The TUC is therefore wrong to argue that business has as much interest in combating short-termism as workers. Any moves to significantly limit short-termism would necessarily involve government trying to exert greater control over the investment decisions of the financial markets and multi-national corporations. The most powerful capitalists would view such attempts as an intolerable interference with their private business decisions and would offer fierce resistance. The appropriate response to this would be for socialists to mobilise the labour movement and the working class to confront and defeat that resistance. Building for such a strategy is not an option considered by the TUC.

Ultimately, short-termism is the product of the free markets and open competition that the TUC endorses. Ending it will require abolishing the market. It will require replacing the chaos and waste generated by competition with a rational, planned, democratic economy. And no capitalists, be they financiers or industrialists, will ever support that. Therefore, attempts by the labour movement to find common cause with the capitalist class on this issue are both doomed to failure and politically counterproductive.

These TUC policy documents confirm the extent to which a large number of trade union leaders, and a leading layer of the British trade union bureaucracy, have come to fully accept the economic logic of capitalism. What kind of ‘alternative economic strategy’ for the labour movement is it that accepts all the fundamentals of capitalism, argues that workers have fundamentally similar interests to those who employ them, and advocates policies none of which will make a substantial difference to the problems they are supposedly intended to solve?

But these weaknesses also apply to most members of the so-called ‘awkward squad’, such as Billy Hayes (CWU) and Tony Woodley (TGWU). Both have spoken and written in recent years about how important it is that the left develops its own economic strategy in opposition to neoliberalism. What such a strategy might contain was indicated by Woodley in a Guardian article in May last year.5 On the Rover closure he concluded: "The government did all it could to help during the Longbridge crisis – within the tightly drawn parameters of the global free market that apparently set the limits for political debate and decision-making".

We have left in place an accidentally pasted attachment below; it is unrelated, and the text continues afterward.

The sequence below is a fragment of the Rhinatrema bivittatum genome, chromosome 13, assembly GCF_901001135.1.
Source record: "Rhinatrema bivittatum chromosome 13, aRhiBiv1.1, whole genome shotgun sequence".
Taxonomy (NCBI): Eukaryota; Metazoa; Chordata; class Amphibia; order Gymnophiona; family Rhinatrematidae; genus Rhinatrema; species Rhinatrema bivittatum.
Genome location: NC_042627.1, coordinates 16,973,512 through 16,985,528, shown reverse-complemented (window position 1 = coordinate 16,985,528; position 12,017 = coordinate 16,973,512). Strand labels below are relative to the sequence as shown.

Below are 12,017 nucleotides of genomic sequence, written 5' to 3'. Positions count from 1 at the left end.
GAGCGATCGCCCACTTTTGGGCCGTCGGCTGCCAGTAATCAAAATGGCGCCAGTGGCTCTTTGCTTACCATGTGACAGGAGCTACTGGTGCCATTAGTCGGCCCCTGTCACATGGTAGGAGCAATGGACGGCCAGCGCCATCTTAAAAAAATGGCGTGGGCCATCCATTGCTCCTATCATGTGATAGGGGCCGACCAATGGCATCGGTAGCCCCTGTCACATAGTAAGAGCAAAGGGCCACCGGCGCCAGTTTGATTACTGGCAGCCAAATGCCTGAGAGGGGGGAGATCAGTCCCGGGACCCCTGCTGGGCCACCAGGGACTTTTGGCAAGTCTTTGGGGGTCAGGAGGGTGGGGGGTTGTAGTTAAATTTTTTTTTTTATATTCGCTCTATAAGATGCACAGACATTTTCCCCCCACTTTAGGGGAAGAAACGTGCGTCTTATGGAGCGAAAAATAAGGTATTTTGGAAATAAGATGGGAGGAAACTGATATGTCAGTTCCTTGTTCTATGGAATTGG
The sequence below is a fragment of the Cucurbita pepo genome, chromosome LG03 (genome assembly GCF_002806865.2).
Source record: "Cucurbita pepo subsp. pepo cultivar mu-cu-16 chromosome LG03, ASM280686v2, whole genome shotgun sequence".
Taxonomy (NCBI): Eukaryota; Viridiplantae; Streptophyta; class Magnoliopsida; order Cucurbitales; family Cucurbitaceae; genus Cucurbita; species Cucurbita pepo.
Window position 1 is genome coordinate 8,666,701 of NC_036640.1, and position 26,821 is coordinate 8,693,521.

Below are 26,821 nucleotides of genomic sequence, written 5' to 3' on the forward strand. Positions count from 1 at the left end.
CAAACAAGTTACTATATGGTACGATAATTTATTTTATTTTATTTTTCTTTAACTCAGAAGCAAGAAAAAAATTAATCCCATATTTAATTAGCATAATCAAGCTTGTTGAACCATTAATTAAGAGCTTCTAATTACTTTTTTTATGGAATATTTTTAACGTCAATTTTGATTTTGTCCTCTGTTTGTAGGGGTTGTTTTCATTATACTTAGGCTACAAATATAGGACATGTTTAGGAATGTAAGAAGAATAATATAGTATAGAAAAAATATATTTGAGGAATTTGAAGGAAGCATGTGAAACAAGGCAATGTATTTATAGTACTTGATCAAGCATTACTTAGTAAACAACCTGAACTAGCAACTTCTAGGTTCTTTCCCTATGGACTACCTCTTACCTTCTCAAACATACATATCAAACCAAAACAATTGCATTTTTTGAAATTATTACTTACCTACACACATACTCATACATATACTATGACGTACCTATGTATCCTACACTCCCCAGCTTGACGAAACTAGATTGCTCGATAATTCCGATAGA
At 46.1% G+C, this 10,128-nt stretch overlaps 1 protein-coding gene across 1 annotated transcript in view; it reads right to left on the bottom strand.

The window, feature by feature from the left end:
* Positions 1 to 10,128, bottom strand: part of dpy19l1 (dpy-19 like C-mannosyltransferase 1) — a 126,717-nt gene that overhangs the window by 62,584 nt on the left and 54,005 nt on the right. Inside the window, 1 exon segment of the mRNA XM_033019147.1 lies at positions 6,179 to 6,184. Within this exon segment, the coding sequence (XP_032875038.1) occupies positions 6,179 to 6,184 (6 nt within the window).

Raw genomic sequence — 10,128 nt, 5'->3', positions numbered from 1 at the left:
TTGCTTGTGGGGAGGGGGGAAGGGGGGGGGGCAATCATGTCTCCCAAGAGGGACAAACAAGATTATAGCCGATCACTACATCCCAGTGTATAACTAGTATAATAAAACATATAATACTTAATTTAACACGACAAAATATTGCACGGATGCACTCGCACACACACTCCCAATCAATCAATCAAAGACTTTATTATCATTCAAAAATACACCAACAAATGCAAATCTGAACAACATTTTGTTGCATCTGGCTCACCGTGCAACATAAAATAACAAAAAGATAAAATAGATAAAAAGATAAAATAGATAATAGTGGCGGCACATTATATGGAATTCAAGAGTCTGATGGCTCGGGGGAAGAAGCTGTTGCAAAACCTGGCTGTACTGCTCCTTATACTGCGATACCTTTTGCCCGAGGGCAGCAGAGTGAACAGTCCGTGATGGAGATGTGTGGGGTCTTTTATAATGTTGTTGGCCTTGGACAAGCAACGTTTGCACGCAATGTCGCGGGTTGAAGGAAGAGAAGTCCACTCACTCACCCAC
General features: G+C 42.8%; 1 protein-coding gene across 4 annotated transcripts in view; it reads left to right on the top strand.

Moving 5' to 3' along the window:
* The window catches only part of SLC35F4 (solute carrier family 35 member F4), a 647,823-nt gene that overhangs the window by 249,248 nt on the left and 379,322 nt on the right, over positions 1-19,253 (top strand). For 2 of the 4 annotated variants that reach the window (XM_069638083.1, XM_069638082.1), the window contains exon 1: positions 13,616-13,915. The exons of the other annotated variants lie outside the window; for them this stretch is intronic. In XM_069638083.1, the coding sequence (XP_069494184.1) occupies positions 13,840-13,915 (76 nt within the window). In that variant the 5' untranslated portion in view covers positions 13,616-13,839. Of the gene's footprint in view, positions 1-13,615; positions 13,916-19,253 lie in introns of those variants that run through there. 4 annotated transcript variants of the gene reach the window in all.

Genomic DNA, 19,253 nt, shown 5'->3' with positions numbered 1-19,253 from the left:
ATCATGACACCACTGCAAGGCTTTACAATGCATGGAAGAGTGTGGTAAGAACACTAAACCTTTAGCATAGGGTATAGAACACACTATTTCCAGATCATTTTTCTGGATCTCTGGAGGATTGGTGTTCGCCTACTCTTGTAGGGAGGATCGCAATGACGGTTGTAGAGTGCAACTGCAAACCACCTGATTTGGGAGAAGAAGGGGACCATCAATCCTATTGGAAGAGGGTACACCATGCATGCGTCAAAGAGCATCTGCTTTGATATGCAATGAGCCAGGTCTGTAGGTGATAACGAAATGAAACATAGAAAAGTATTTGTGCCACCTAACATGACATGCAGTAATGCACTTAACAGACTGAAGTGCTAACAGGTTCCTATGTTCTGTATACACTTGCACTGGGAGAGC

And Woodley’s alternative to this ‘global free market’? More state money to help ‘return companies to health’. Woodley’s practical policy proposals differ little from those of the TUC – except he wraps them up in some vaguely anti-capitalist rhetoric.

The lesson to be learned from the deepening crisis of employment in Britain’s manufacturing base is that in the absence of a credible and popularly understood socialist economic strategy that can challenge the economic logic that drives plant closures, and which offers a positive alternative based on prioritising the social needs of the working class, much of the labour movement will be limited to observing the crises of capitalism rather than acting to bring them to an end.

However, the main obstacle to learning this lesson is not one rooted in the complexities of economic theory and policy. It is political. The key problem is that most of the awkward squad, in common with the TUC, do not believe it is possible or desirable to build a new mass party to the left of New Labour. If the Labour Party is the only possible political vehicle for trade unions, then there is no point in arguing for socialist economic policies, no matter how necessary they may be from the point of view of workers, because Blair, Brown and the rest of the leadership will simply ignore them. Having limited their economic horizons to those set by a thoroughly pro-capitalist political party, it is not surprising that the resulting policy recommendations are completely inadequate.

The question of which economic policies the labour movement should argue for is therefore inseparable from the question of which political party is likely to implement them. If policies that really can reverse industrial decline, guarantee employment and eliminate short-termism will not be implemented by the Labour Party, then it is time to build a party that will.


1 The Work Foundation (2006), Life After MG Rover: a report prepared for BBC Radio Four

2 OECD figures quoted in M Kitson and J Michie (2000), The Political Economy of Competitiveness. Routledge, London

3 Office of National Statistics,

4 For a Marxist account of the historical relationship between finance and industry in the British Economy, see S Clarke (1988), Keynesianism, Monetarism and the Crisis of the State. Edward Elgar, Cheltenham

5 An end to passivity: the state must act to prevent another Longbridge, The Guardian, 3 May 2005


Home About Us | Back Issues | Reviews | Links | Contact Us | Subscribe | Search | Top of page